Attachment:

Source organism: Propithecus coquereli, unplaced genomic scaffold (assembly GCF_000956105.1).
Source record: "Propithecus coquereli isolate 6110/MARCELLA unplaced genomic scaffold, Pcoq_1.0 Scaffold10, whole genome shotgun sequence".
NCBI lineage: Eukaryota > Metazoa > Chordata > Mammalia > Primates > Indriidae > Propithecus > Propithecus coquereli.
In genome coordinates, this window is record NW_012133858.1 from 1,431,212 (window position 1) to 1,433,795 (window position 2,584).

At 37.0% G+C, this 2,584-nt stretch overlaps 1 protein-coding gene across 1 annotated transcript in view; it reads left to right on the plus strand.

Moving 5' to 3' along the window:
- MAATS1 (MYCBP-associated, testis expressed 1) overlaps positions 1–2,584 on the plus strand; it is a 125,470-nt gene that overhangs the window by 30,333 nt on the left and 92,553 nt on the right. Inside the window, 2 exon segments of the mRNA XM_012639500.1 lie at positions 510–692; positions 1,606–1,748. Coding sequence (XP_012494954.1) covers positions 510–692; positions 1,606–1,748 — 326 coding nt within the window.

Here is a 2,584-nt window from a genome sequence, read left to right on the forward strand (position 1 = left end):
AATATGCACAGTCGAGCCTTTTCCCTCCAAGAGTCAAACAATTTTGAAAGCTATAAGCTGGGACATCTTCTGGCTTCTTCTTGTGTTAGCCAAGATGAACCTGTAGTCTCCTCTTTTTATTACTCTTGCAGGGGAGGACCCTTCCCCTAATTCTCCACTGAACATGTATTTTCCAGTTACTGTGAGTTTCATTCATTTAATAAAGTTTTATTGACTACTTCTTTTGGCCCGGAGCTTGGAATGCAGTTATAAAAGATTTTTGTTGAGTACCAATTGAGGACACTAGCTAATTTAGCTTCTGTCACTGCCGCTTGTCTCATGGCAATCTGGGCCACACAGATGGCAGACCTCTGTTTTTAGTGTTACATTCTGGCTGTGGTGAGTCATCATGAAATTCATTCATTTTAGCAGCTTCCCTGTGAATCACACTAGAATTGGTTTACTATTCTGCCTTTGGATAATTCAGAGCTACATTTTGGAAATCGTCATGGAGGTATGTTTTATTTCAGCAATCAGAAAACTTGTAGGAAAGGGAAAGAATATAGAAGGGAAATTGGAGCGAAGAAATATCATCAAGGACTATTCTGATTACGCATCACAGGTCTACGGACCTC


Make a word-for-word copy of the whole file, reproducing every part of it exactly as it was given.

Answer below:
Source organism: Propithecus coquereli, unplaced genomic scaffold (assembly GCF_000956105.1).
Source record: "Propithecus coquereli isolate 6110/MARCELLA unplaced genomic scaffold, Pcoq_1.0 Scaffold10, whole genome shotgun sequence".
NCBI lineage: Eukaryota > Metazoa > Chordata > Mammalia > Primates > Indriidae > Propithecus > Propithecus coquereli.
In genome coordinates, this window is record NW_012133858.1 from 1,431,212 (window position 1) to 1,433,795 (window position 2,584).

At 37.0% G+C, this 2,584-nt stretch overlaps 1 protein-coding gene across 1 annotated transcript in view; it reads left to right on the plus strand.

Moving 5' to 3' along the window:
- MAATS1 (MYCBP-associated, testis expressed 1) overlaps positions 1–2,584 on the plus strand; it is a 125,470-nt gene that overhangs the window by 30,333 nt on the left and 92,553 nt on the right. Inside the window, 2 exon segments of the mRNA XM_012639500.1 lie at positions 510–692; positions 1,606–1,748. Coding sequence (XP_012494954.1) covers positions 510–692; positions 1,606–1,748 — 326 coding nt within the window.

Here is a 2,584-nt window from a genome sequence, read left to right on the forward strand (position 1 = left end):
AATATGCACAGTCGAGCCTTTTCCCTCCAAGAGTCAAACAATTTTGAAAGCTATAAGCTGGGACATCTTCTGGCTTCTTCTTGTGTTAGCCAAGATGAACCTGTAGTCTCCTCTTTTTATTACTCTTGCAGGGGAGGACCCTTCCCCTAATTCTCCACTGAACATGTATTTTCCAGTTACTGTGAGTTTCATTCATTTAATAAAGTTTTATTGACTACTTCTTTTGGCCCGGAGCTTGGAATGCAGTTATAAAAGATTTTTGTTGAGTACCAATTGAGGACACTAGCTAATTTAGCTTCTGTCACTGCCGCTTGTCTCATGGCAATCTGGGCCACACAGATGGCAGACCTCTGTTTTTAGTGTTACATTCTGGCTGTGGTGAGTCATCATGAAATTCATTCATTTTAGCAGCTTCCCTGTGAATCACACTAGAATTGGTTTACTATTCTGCCTTTGGATAATTCAGAGCTACATTTTGGAAATCGTCATGGAGGTATGTTTTATTTCAGCAATCAGAAAACTTGTAGGAAAGGGAAAGAATATAGAAGGGAAATTGGAGCGAAGAAATATCATCAAGGACTATTCTGATTACGCATCACAGGTCTACGGACCTC